The imagination of Hayao Miyazaki, captured in tapestry, can now be viewed by the public for a limited time.

Back in 2009, the craft of Aubusson tapestry, from the Creuse region of France, was recognised by UNESCO as an Intangible Cultural Heritage. Described as a “gold standard throughout the world”, Aubusson tapestries involve weaving an image using 600-year-old techniques to produce rugs and large decorative wall hangings, and though the process is difficult and time-consuming, it produces jaw-dropping results.

The craft is so respected that Studio Ghibli, the acclaimed Japanese anime studio that flies the flag for traditional processes while fiercely protecting its works, allowed Aubusson’s Cité Internationale de la Tapisserie museum to create five Aubusson tapestries based on images from the animated films of director Hayao Miyazaki.

The first of the giant tapestries in the so-called “L’imaginaire d’Hayao Miyazaki en tapisserie d’Aubusson” (“The imagination of Hayao Miyazaki in Aubusson Tapestry) series depicts a forest scene from the 1997 film Princess Mononoke, and was unveiled in France in March 2022.

▼ Watch the live unveiling in this cued-up clip below.

▼ The second tapestry, unveiled in January last year, recreates a scene from the 2001 movie, Spirited Away.

▼ In April last year, the third work, featuring Howl’s Castle from Howl’s Moving Castle, was unveiled.

While the final two designs — featuring scenes from Nausicaä of the Valley of the Wind and My Neighbour Totoro — are yet to be made public, the latest tapestry, showing Howl’s Moving Castle at dusk, has now made the journey from France to Japan for the very first time.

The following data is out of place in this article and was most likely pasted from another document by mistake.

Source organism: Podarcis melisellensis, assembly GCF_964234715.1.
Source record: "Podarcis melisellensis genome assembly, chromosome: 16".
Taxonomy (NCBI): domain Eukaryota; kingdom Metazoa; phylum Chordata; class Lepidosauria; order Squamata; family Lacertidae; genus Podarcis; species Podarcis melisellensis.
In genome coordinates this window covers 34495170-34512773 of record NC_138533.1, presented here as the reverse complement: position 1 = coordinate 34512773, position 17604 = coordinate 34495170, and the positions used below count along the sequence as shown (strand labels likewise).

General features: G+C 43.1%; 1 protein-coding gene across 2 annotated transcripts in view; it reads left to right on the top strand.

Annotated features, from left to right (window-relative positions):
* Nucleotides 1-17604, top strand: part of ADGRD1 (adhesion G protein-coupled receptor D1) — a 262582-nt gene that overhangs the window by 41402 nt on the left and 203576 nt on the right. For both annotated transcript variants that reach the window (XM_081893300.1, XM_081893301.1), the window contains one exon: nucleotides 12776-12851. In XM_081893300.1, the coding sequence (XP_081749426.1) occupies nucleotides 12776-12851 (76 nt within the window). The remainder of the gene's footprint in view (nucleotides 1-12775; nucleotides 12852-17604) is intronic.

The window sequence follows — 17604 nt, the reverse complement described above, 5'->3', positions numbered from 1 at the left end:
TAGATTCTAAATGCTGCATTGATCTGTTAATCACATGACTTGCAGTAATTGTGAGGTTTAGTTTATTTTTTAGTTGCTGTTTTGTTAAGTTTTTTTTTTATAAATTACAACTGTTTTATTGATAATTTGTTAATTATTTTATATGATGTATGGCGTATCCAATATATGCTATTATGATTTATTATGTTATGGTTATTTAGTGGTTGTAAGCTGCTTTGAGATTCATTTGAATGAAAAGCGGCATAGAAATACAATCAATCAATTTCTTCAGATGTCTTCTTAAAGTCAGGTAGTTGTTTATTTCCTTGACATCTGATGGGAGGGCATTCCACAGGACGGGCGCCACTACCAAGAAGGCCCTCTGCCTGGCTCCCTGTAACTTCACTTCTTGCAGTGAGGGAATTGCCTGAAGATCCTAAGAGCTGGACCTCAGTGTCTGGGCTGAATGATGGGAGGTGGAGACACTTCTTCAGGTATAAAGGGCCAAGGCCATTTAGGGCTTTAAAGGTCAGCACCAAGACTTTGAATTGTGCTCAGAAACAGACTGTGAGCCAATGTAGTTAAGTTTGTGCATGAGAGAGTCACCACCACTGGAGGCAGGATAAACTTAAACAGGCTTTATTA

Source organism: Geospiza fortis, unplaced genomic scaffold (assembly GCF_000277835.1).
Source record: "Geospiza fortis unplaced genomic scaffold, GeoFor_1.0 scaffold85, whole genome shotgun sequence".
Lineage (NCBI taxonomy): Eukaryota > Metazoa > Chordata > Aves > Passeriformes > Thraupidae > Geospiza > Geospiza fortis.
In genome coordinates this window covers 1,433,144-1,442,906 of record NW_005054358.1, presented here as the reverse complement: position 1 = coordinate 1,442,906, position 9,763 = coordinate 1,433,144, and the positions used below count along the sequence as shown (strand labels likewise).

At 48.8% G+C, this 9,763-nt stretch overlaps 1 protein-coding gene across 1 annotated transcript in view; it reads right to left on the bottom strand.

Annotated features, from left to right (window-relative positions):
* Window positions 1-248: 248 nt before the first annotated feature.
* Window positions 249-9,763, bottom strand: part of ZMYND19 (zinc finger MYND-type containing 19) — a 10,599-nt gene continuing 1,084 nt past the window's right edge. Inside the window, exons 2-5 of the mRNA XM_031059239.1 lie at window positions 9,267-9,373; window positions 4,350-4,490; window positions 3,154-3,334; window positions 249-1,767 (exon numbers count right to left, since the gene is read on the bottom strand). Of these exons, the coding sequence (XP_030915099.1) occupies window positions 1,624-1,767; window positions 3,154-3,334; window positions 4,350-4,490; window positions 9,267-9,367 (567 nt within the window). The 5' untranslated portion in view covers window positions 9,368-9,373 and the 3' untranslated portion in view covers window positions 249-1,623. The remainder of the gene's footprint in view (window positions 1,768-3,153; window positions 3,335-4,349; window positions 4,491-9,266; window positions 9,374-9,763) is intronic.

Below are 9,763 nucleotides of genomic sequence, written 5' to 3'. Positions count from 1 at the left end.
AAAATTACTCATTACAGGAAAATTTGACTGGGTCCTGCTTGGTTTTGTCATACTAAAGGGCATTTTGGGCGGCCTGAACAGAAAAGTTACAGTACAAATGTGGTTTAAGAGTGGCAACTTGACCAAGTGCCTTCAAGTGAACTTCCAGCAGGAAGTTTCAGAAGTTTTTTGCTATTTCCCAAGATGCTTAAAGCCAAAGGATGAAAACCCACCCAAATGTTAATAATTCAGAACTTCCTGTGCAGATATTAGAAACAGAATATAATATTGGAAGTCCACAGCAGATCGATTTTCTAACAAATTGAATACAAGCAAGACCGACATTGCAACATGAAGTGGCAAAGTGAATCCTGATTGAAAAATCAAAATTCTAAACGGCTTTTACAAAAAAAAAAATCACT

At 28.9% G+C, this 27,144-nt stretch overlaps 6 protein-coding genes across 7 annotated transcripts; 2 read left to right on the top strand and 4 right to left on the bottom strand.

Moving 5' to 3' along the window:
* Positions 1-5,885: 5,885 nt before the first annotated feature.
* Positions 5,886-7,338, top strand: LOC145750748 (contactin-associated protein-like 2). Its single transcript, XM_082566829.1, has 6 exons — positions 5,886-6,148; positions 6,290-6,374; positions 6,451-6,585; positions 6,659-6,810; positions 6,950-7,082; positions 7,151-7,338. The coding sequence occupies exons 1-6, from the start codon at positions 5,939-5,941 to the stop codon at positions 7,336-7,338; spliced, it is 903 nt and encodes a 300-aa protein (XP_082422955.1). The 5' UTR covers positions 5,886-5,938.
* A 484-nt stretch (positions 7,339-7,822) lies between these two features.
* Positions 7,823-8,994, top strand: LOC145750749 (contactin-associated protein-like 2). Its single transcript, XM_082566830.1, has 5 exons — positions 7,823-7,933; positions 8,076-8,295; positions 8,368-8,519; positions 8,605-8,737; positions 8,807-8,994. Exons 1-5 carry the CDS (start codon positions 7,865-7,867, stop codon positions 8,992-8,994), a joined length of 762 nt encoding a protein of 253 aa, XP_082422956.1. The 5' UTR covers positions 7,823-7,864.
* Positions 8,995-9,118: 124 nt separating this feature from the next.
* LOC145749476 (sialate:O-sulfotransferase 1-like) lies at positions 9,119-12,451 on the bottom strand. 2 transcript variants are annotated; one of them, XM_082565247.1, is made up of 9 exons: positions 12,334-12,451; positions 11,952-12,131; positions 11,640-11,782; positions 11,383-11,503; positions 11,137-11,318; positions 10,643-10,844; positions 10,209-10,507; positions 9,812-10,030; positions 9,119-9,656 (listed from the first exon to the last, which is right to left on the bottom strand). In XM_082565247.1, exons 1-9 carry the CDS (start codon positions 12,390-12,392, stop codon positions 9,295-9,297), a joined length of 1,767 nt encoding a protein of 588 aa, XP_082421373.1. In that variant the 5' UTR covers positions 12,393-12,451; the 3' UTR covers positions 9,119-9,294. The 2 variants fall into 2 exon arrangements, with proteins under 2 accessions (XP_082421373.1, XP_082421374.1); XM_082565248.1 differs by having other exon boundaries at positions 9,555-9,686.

The five-metre (16.4-foot) square tapestry was unveiled at a ceremony at the Hiroshima Prefectural Museum of Art on 1 July, with curators from Aubusson’s Cité Internationale de la Tapisserie and Studio Ghibli staff in attendance.

Ghibli’s Executive Officer, Shinsuke Nonaka, who was approached in 2018 by representatives from Aubusson for the project, praised the tapestry, saying, “Although it is elaborate, it has a warmth that can only be brought about by handmade processes, and its large size makes it very impressive.

After seeing it for the first time in Japan, Nonaka said he was glad to have agreed to the project, commenting on how well the film’s worldview had been captured in the tapestry.

▼ Shinsuke Nonaka

Given its size, the tapestry is impressive both up close and from a distance, which is good news for visitors to the museum, as it will be displayed in the lobby for a limited time.

The tapestry will be displayed from 2 July and will remain up for the duration of the “Friday Roadshow and Ghibli Exhibition” being held at the Hiroshima Prefectural Museum of Art from 13 July to 25 September. The museum will be closed on 8 July, but aside from that day, members of the public will be able to view the giant tapestry even if they aren’t attending the Ghibli Exhibition, as tickets aren’t required to enter the lobby where it’s displayed.

As one of the few remaining anime studios creating animation by hand, it’s nice to see Studio Ghibli throwing its support behind other handmade crafts, and when it comes to supporting local Japanese arts and crafts, Ghibli has a wealth of experience there too!

Source. images: PR Times
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